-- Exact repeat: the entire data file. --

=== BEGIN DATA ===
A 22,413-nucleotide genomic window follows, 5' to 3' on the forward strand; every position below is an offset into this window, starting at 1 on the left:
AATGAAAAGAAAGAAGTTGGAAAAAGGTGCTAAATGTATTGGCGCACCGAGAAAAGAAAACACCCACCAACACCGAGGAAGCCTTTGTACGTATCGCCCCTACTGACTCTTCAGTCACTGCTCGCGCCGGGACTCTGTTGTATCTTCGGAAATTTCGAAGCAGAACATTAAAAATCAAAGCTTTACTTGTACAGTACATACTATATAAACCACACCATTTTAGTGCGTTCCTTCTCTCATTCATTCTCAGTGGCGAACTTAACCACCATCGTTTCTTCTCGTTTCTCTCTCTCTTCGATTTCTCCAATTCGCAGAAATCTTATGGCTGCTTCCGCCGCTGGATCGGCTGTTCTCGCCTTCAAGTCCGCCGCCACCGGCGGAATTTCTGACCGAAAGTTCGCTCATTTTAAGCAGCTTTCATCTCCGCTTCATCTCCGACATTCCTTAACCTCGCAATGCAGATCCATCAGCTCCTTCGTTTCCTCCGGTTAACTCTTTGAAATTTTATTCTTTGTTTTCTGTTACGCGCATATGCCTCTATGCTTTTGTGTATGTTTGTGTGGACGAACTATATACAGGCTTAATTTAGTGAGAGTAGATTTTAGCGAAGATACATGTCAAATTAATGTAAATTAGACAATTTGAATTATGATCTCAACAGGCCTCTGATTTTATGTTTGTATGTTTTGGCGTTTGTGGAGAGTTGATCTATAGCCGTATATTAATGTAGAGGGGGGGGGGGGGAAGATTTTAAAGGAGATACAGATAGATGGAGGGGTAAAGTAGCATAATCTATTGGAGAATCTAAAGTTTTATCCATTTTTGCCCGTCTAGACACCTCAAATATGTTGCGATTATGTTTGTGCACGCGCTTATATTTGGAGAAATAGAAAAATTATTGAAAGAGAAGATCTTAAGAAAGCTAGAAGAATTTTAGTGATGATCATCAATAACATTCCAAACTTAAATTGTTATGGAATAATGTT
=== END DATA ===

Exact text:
A 22,413-nucleotide genomic window follows, 5' to 3' on the forward strand; every position below is an offset into this window, starting at 1 on the left:
AATGAAAAGAAAGAAGTTGGAAAAAGGTGCTAAATGTATTGGCGCACCGAGAAAAGAAAACACCCACCAACACCGAGGAAGCCTTTGTACGTATCGCCCCTACTGACTCTTCAGTCACTGCTCGCGCCGGGACTCTGTTGTATCTTCGGAAATTTCGAAGCAGAACATTAAAAATCAAAGCTTTACTTGTACAGTACATACTATATAAACCACACCATTTTAGTGCGTTCCTTCTCTCATTCATTCTCAGTGGCGAACTTAACCACCATCGTTTCTTCTCGTTTCTCTCTCTCTTCGATTTCTCCAATTCGCAGAAATCTTATGGCTGCTTCCGCCGCTGGATCGGCTGTTCTCGCCTTCAAGTCCGCCGCCACCGGCGGAATTTCTGACCGAAAGTTCGCTCATTTTAAGCAGCTTTCATCTCCGCTTCATCTCCGACATTCCTTAACCTCGCAATGCAGATCCATCAGCTCCTTCGTTTCCTCCGGTTAACTCTTTGAAATTTTATTCTTTGTTTTCTGTTACGCGCATATGCCTCTATGCTTTTGTGTATGTTTGTGTGGACGAACTATATACAGGCTTAATTTAGTGAGAGTAGATTTTAGCGAAGATACATGTCAAATTAATGTAAATTAGACAATTTGAATTATGATCTCAACAGGCCTCTGATTTTATGTTTGTATGTTTTGGCGTTTGTGGAGAGTTGATCTATAGCCGTATATTAATGTAGAGGGGGGGGGGGGGAAGATTTTAAAGGAGATACAGATAGATGGAGGGGTAAAGTAGCATAATCTATTGGAGAATCTAAAGTTTTATCCATTTTTGCCCGTCTAGACACCTCAAATATGTTGCGATTATGTTTGTGCACGCGCTTATATTTGGAGAAATAGAAAAATTATTGAAAGAGAAGATCTTAAGAAAGCTAGAAGAATTTTAGTGATGATCATCAATAACATTCCAAACTTAAATTGTTATGGAATAATGTT